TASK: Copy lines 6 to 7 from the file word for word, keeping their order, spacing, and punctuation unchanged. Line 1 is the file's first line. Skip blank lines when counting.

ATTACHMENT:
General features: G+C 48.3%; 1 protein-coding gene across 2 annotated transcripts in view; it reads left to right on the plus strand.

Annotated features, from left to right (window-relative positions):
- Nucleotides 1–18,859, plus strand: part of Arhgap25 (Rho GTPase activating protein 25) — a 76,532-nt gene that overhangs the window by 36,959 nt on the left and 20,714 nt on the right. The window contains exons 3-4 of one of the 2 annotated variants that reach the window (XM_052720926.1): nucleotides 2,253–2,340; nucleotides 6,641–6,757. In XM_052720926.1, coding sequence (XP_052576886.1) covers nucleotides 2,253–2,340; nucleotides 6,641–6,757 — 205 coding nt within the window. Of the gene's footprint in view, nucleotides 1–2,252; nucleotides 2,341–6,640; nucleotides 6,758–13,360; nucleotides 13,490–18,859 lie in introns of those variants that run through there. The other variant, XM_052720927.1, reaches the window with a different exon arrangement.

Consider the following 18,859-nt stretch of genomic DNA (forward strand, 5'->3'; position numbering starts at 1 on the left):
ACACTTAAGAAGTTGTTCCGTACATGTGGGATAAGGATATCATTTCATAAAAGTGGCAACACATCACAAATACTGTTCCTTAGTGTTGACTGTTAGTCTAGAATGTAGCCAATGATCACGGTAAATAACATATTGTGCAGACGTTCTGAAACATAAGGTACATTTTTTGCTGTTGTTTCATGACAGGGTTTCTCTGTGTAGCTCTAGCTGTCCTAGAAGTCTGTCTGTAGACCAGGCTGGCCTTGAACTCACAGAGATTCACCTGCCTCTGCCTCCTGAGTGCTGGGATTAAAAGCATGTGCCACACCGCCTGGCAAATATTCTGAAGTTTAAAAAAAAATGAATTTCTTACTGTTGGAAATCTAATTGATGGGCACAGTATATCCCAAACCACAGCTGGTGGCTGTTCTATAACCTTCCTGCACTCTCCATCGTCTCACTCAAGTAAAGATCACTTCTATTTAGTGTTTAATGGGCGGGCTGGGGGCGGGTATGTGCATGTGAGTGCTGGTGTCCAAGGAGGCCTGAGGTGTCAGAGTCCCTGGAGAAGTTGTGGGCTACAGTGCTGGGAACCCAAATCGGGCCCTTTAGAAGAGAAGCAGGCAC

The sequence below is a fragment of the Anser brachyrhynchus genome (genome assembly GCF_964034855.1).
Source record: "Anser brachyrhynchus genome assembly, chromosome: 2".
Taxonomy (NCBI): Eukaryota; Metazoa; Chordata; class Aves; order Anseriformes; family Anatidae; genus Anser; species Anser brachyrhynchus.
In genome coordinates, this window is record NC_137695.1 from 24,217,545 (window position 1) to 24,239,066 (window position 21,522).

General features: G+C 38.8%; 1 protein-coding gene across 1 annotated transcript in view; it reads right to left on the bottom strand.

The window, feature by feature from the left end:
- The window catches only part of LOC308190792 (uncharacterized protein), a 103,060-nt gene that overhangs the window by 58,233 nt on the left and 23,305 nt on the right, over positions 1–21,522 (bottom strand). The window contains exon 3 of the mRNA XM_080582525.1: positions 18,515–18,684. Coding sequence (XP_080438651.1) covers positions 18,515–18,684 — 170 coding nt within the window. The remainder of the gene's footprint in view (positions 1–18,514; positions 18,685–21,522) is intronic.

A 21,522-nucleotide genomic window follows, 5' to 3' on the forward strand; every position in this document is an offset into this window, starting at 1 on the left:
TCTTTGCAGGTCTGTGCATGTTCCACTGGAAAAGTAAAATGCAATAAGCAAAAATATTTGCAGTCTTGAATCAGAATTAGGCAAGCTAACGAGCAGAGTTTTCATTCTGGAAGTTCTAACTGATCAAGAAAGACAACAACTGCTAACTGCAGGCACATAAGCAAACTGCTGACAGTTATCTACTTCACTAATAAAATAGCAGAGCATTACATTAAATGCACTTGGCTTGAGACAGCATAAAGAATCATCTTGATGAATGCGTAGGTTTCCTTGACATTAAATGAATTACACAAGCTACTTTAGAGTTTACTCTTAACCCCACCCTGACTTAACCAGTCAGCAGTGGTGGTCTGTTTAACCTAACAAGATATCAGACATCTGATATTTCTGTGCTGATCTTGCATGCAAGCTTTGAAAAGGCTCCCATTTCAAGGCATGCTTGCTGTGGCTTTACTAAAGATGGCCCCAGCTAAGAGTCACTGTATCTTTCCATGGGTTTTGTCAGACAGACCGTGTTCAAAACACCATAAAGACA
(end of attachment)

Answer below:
The sequence below is a fragment of the Anser brachyrhynchus genome (genome assembly GCF_964034855.1).
Source record: "Anser brachyrhynchus genome assembly, chromosome: 2".